The rapid increase in container traffic through Mombasa prompted the port authority to extend the container handling operation upcountry and in the years that followed it set up two inland container depots at Embakasi in Nairobi (which opened in 1984) and at Kisumu on Lake Victoria.(1994).
An additional container berth was added in recent years (berth 19) while construction has commenced on a second container terminal, which will initially consist of three berths with final completion set for 2019. The first phase is expected to be opened within the first half of 2016. The three berths will measure 220, 320 and 350 metres each and will be able to cater for Panamax and Post-Panamax size ships.
Kenya gained independence in 1963 while her East African neighbours, Tanzania and Uganda, became independent in 1961 and 1962 respectively. In 1967 the three countries joined forces to set up the East African Community (EAC). They also created a new authority,the East African Harbour Corporation, to run the principal ports of Dar es Salaam, Mombasa and the oil port of Tanga. There was positive development under this new organisation, but with the collapse of the EAC in 1977, the running of Kenya's ports was taken over by the national government, which established the Kenya Ports Authority (KPA) in 1978. KPA was enlarged in 1986 when it merged with the autonomous state organisation Kenya Cargo Handling Ltd to form a single body responsible for all aspects of national port development and operations.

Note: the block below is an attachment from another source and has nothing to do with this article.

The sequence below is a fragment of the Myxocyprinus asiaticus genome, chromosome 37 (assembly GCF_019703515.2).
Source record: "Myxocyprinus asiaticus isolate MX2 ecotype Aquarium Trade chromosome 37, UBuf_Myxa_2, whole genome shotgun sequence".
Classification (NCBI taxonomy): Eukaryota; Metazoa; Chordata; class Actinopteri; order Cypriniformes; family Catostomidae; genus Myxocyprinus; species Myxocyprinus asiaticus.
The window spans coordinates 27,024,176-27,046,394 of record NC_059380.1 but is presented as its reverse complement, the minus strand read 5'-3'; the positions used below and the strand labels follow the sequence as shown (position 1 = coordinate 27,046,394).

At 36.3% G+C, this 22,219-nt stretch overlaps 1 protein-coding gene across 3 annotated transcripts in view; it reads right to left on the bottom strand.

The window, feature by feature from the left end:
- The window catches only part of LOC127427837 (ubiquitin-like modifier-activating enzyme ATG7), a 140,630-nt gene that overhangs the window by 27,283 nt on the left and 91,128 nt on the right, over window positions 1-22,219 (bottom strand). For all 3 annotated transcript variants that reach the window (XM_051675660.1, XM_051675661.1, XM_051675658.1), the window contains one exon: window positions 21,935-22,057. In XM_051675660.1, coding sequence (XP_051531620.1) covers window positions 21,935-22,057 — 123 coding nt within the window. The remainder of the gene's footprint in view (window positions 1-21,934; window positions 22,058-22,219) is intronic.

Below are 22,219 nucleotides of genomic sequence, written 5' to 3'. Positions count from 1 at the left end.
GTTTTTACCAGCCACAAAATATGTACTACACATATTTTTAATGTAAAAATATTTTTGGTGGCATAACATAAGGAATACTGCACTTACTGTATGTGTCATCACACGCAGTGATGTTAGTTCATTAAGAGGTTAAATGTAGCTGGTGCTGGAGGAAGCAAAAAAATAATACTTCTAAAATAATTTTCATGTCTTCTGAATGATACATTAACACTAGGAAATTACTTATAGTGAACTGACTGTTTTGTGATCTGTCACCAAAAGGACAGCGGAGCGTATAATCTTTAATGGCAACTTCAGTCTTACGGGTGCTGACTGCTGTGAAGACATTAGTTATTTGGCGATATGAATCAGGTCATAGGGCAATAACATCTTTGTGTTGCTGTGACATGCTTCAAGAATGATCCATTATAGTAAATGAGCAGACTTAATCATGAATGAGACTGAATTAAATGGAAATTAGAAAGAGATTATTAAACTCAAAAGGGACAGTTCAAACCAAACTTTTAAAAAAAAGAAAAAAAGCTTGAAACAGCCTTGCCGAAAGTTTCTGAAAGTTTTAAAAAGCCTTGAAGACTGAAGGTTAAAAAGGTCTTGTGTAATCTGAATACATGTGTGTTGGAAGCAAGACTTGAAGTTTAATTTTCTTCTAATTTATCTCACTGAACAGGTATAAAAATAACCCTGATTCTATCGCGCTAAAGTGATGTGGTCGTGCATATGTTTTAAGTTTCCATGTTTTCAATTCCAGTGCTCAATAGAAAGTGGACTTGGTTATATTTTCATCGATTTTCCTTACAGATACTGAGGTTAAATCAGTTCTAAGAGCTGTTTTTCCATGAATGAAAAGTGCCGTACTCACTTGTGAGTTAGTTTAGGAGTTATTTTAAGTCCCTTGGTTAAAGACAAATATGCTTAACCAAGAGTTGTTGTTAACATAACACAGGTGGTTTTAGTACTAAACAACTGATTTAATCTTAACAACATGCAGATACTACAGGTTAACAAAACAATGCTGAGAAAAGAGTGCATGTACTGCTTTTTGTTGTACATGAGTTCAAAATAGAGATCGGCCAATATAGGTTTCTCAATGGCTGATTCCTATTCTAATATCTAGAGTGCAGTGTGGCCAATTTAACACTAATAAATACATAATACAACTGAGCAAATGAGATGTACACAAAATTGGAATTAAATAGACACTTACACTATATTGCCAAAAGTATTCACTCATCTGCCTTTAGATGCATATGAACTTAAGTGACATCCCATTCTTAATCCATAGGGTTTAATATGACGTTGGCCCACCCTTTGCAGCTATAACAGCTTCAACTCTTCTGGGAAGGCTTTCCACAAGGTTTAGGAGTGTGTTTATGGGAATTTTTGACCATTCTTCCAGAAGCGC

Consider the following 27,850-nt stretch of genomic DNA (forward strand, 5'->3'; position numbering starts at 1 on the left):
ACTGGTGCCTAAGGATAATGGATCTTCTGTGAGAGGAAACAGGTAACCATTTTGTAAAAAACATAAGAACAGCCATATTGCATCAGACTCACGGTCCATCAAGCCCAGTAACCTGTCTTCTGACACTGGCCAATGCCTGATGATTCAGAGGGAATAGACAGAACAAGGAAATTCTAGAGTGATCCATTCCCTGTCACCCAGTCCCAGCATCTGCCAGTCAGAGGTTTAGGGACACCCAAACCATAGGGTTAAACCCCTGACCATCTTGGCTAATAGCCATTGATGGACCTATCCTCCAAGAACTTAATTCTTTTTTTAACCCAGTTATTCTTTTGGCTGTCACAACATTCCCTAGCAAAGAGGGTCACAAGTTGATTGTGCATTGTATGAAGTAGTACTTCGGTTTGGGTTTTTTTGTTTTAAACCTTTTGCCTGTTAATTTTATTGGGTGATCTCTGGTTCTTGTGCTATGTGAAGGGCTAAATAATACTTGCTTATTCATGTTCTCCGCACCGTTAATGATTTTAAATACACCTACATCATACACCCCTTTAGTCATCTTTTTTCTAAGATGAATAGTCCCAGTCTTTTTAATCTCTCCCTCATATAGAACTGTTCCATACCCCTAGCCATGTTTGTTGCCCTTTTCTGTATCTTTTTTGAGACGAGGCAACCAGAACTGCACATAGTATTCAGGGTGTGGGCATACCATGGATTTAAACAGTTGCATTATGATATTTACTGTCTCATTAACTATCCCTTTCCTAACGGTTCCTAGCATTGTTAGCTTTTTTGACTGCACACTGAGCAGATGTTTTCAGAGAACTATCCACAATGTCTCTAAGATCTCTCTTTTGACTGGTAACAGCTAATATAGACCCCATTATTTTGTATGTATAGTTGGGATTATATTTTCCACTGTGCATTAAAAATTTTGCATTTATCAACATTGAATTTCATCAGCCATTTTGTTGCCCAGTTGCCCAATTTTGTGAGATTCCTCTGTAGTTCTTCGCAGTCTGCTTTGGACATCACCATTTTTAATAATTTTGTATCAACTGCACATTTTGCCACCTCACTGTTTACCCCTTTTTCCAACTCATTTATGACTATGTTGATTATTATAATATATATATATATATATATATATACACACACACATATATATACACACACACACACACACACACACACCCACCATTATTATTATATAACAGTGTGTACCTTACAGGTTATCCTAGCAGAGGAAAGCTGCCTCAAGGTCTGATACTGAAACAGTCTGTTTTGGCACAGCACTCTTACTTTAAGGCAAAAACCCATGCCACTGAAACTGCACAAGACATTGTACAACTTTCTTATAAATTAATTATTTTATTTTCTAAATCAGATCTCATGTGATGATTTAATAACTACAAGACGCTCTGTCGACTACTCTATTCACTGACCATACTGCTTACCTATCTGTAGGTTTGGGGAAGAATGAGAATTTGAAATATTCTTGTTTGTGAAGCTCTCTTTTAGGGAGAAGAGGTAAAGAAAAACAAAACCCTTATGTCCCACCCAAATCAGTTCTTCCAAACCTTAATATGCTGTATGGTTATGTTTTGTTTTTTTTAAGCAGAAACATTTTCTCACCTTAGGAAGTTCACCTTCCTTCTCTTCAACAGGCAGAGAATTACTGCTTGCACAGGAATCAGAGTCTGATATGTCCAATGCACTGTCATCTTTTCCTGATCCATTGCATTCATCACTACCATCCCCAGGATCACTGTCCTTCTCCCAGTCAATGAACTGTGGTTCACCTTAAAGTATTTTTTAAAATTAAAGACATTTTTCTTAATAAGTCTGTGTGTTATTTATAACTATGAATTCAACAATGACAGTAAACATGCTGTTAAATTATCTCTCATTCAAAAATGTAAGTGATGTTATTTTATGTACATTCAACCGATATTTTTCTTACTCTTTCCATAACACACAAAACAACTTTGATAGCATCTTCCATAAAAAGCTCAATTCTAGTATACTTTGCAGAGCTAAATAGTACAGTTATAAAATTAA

Between 2002 and 2006, the port of Mombasa has seen an increase of about 4 million tons in total cargo throughout. From 10.2 million tons of cargo handled in 2002, the port handled over 14.4 million tons in 2006 -- a 40 percent growth in the five years. This growth has continued and in 2014 the Port of Mombasa Container Terminal handled just over 1.01 million TEUs, up from 894,000 TEUs handled in 2013. Total cargo handled in 2014 was 24.9 million tons, an increase of 11.5 percent on the 22.3mt handled in 2013. Of the 2014 number 20.8mt was made up of imports.
Despite a general increase in the size of vessels calling, the number of ships docking at the port of Mombasa maintained an upward trend, increasing by 3.6 percent from 1,768 in 2013 to 1,832 in 2014.
The port is equipped to handle a wide range of cargoes including dry bulks such as grain, fertilisers, cement and soda ash and liquid bulks such as crude oil and oil products as well as bagged products (coffee, tea, sugar, etc) break-bulk (iron and steel, timber), motor vehicles, machinery -- and containerised cargo. The port has a total of 19 deepwater berths. Six of these are for container ships, others include tanker berths, bulk and breakbulk cargo berths. Lighterage and Dhow berthing are also catered for.
The Port of Mombasa is served by road and rail to inland destinations including the capital Nairobi, and the neighbouring states of Uganda, Rwanda, Burundi, the eastern DRC, and South Sudan. A new standard gauge railway in under construction between Mombasa and Nairobi and the Uganda border.
Shipping Services: For cargo owners, the port offers a wide range of shipping services to key destinations around the world. Mombasa's major markets comprise Western Europe, Asia, Far East, the Americas and the rest of Africa. There are regular feeder services between Mombasa and Dar es Salaam, Durban, Mogadishu, Djibouti, Salalah and Dubai.
PORTS & SHIPS monitors the regular movement of ships' ETAs at Mombasa -- please go HERE to do so.